Model: 131 Brava
Engine Size: 2.0 lite
Refrigerant Type: Duracool
Ambient Temp: 78
Pressure Low: 50
Pressure High: unknown
Country of Origin: United States
Hello. I've been working on cars for along time but just recently got interested in air conditioning systems. Maybe I'm getting soft. Maybe because of this hot summer. The plan is to air condition all of my cars.
The first car I've been working on is a 1980 FIAT 131 Brava. I pulled the compressor, condensor and dryer off to free up space in the engine compartment. It sounded like a good idea at the time until this summer. So I put everything back on, changed out the O-rings and pulled a vacuum on the system for about 15 minutes.
The main reason I used Duracool is because they say it's compatible with either R-12 or R134a oil. I did not have the equiptment is remove the R-12 oil. I checked some components as I went along and everything seems to be OK.
I put the first can in and the compressor kicked on and I started seeing bubbles in the sight glass on the dryer. Then with a temperature probe stuck in one of the vents I saw the temperature start to drop.
Eventually the temperature started to rise as the engine heated up. That turned out to be the heater valve leaking through. So I replaced that.
As of right now on MAX A/C, if the ambient temperature is 78F, I'm getting a reading of 59F from the center vents. Not real great but considering all of these components are 30 years old, I think that's somewhat impressive that the system is working. I think if the car was actually moving down the road, the temperature may drop even more. This car is not registered yet so I couldn't take it on a test drive without pulling a plate from one of my other cars.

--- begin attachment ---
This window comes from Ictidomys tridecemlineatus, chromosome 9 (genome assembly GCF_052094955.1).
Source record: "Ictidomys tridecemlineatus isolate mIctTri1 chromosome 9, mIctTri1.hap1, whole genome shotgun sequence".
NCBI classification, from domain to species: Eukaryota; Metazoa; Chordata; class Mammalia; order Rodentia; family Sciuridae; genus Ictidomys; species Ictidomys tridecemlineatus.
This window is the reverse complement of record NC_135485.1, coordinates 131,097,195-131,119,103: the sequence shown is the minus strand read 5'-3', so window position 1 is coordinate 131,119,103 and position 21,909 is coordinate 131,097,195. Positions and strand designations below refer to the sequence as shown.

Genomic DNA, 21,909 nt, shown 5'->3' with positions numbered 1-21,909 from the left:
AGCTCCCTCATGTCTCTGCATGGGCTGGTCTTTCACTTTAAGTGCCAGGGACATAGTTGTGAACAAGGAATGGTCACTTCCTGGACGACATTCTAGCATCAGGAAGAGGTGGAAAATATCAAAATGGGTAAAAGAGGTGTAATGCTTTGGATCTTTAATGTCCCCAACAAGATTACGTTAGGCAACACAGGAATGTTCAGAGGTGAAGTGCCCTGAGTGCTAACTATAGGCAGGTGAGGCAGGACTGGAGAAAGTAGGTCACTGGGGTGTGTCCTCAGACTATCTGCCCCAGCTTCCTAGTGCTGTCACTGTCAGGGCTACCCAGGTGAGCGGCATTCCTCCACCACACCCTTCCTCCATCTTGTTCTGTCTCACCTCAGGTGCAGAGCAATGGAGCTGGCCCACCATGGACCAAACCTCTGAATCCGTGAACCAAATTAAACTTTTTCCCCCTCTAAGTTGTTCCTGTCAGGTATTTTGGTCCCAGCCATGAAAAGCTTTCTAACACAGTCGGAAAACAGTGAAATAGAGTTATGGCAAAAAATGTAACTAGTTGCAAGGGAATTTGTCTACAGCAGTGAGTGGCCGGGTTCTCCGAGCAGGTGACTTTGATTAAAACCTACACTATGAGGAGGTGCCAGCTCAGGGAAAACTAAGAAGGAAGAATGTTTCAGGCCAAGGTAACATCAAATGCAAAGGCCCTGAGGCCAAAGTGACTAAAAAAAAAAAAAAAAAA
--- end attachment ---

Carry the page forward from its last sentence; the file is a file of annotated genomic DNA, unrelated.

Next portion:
The blower fan is not blowing as great as I think it should. Probably some resistance in the connectors but I'll work on that.
The size of the condensor and the fan is horrible design. Here's a photo to give you an idea:
OK some questions.
The shop manual says to set the machine at 2 3/4 lbs. Assuming I would have such a machine. Duracool says to add half whatever supposed to go in the system. So I added three cans.